Out of the Mouth of (Teen) Babes
Radiation Level: Mild radiation sickness within a few hours: vomiting, diarrhea, fatigue; reduction in resistance to infection
Listening To: Senses Working Overtime by XTC
More from the world of teaching. I love teenagers, which is curious because I sure did hate being one. Maybe it’s my deep sympathy for them that makes me try so hard to cheer them on. Their bodies are freaking out and they have no control over what’s happening. And they can be so hellishly mean to each other. When I’m around them I just want to hug them and tell them everything is going to be alright.
So I had about 22 11th graders in my class and we were doing a story telling assignment where they had to get up in front of the class and tell a story from their own life.
One boy had mentioned earlier that he loved roller coasters, so it made sense that he told a story about going to Magic Mountain (a place I used to know extremely well, because as a tortured-teen, FalloutGirl would get one of those annual passes and spend every weekend there in the Summer, riding coasters, listening to New Wave bands and flirting with boys. GOOD TIMES!)
So ThrillBoy (I’ll call him) told us about packing five large kids into the log jammer and the weight of their bodies causing the log to sink and fill with water. I laughed, having fond memories of doing the exact same thing.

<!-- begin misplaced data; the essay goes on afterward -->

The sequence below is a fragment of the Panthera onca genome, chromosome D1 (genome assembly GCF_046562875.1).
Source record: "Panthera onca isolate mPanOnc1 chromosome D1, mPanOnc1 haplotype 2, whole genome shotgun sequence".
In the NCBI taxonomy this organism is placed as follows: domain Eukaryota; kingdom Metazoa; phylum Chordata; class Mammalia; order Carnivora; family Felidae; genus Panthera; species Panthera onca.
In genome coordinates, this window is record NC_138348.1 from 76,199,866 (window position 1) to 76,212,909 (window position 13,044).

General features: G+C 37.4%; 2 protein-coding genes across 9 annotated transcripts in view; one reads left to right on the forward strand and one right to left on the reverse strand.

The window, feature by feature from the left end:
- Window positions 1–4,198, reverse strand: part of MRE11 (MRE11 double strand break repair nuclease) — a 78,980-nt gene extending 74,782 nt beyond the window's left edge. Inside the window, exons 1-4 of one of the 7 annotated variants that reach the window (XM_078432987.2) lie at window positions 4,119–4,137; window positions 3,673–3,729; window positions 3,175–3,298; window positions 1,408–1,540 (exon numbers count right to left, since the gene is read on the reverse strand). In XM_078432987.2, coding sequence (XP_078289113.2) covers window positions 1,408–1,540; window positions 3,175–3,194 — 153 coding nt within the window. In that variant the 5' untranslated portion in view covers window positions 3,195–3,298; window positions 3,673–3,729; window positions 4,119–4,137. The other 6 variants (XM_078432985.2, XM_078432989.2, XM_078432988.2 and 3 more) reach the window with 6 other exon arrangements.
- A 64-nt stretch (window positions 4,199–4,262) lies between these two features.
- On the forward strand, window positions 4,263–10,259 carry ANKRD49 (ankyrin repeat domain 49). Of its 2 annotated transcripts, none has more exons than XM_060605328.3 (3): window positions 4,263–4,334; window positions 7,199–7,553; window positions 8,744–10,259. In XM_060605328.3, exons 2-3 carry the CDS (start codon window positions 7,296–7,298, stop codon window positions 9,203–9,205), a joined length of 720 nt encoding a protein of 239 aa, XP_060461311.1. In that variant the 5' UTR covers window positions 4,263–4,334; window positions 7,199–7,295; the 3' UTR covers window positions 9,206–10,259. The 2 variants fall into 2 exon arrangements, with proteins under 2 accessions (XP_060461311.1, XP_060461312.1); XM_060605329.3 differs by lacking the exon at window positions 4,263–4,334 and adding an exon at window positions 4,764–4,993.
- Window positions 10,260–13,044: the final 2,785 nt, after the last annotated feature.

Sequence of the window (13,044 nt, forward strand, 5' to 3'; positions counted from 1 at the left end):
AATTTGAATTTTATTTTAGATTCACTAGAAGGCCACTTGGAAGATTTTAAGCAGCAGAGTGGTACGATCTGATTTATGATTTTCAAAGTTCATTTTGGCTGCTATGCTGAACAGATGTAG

A girl (I’ll call JammerGirl) in the class was apparently one of the students who packed herself like a sardine into the damp log.
JammerGirl interjected her memories of the event and now they were both excitedly telling the story. I was loving it. Until…
JammerGirl said, “And then I was on X and totally freaking out!”
ThrillBoy piped up. “It was the first time JammerGirl had been on X and she was screaming SO LOUD! It was crazy.”
Are they talking about what I think they’re talking about? I panicked. Here are these kids talking so openly about using drugs. I’m the adult. I can’t just let it go, I have to say SOMETHING, but what? I’ve clearly earned their trust if they’ve opened up to me in this way. So I stand up and get their attention. I take a serious tone and say, “Hey guys. I really appreciate you sharing your stories and being so honest with me. But I have to tell you that drug use can be very dangerous.”
The kids all stop talking (a rarity, trust me). And then ThrillBoy and JammerGirl both look at me like I’m the biggest A**Hole alive.
Then, after the awkward pause, ThrillBoy says in a low, condescending tone, “X is a ROLLER COASTER.”
OMG! I’m a moron with a capital M! The kids all burst out laughing. My face turns bright red and I have to walk away from the kids to get my own laughter/mortification under control. Some of the girls are rolling on the ground, still laughing, cackling really. I take a deep breath and sigh with relief. These precious kids are not high on drugs. They are high on roller coasters. And I have hope for the future.